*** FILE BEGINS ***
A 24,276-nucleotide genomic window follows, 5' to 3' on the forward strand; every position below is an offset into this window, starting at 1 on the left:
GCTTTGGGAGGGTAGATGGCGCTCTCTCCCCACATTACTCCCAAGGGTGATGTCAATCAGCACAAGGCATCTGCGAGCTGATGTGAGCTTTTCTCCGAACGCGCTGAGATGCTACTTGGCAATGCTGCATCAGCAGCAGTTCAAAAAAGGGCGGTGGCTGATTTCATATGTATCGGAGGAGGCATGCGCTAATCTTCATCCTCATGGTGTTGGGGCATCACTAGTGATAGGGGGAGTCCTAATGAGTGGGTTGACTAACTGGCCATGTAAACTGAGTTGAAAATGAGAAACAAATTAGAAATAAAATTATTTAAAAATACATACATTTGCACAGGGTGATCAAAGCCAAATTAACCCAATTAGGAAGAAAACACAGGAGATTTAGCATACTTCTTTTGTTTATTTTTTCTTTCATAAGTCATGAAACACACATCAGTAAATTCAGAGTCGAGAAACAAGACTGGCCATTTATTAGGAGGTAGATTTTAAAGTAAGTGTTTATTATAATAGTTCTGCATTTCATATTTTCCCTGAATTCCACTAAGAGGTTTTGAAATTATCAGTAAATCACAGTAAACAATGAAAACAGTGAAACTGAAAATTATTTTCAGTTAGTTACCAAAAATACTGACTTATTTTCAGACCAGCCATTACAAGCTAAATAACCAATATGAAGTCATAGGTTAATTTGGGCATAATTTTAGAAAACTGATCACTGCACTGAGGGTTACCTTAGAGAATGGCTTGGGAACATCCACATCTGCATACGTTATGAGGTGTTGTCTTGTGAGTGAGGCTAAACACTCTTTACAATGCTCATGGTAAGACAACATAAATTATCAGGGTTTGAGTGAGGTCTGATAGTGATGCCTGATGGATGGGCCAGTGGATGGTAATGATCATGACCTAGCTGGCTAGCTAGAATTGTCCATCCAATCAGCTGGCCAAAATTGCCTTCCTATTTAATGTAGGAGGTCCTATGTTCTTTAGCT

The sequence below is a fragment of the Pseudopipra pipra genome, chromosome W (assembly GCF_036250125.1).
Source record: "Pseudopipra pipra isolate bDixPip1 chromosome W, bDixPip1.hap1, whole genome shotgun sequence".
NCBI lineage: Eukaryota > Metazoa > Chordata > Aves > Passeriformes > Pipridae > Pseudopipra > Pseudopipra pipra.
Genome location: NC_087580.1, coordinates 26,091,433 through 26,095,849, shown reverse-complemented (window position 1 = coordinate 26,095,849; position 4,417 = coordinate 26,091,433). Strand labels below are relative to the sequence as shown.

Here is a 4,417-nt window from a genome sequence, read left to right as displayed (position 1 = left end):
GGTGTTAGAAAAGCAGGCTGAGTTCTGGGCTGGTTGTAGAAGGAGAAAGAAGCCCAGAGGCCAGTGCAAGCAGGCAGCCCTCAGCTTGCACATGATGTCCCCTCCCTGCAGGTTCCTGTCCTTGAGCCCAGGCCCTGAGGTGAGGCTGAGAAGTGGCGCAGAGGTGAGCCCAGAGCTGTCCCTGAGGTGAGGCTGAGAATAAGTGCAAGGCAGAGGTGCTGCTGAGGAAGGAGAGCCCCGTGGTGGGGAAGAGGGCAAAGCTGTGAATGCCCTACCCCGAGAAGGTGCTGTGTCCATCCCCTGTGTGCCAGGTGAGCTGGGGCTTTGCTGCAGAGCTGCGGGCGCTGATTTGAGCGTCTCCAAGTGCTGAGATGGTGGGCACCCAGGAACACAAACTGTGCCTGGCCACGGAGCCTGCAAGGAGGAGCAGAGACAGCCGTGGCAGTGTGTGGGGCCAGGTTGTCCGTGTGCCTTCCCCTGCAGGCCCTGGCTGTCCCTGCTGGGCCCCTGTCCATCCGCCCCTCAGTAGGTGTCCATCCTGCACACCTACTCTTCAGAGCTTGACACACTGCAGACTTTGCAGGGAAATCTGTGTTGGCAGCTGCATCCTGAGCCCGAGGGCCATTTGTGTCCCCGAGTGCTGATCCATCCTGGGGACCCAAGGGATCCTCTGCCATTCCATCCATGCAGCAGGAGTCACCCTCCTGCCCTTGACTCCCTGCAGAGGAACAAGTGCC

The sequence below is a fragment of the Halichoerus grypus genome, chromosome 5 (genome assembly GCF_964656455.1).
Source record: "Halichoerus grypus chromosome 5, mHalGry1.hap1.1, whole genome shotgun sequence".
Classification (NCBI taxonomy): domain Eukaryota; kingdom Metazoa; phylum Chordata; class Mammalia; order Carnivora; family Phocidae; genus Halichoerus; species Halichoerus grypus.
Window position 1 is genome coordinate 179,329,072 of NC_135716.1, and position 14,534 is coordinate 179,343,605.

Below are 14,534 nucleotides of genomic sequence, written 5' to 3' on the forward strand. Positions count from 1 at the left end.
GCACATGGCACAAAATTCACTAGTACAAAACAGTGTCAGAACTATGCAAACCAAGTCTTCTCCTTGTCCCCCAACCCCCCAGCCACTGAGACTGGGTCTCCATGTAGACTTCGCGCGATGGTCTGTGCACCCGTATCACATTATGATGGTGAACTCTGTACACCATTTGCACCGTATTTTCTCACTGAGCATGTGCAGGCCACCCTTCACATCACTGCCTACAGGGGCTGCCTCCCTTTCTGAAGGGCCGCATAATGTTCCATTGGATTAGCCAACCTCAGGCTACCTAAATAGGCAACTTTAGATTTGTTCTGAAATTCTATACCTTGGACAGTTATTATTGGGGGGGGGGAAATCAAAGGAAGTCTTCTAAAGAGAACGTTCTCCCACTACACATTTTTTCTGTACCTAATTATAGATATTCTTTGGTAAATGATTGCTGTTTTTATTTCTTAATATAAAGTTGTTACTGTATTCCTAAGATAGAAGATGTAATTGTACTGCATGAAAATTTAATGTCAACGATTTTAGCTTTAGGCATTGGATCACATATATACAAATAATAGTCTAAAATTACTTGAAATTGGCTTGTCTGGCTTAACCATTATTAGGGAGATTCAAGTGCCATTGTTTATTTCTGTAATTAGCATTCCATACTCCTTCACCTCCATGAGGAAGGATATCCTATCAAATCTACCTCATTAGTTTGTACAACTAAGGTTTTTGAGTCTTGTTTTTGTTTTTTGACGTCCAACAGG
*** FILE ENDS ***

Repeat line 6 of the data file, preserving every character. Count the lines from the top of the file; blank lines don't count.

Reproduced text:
Genome location: NC_087580.1, coordinates 26,091,433 through 26,095,849, shown reverse-complemented (window position 1 = coordinate 26,095,849; position 4,417 = coordinate 26,091,433). Strand labels below are relative to the sequence as shown.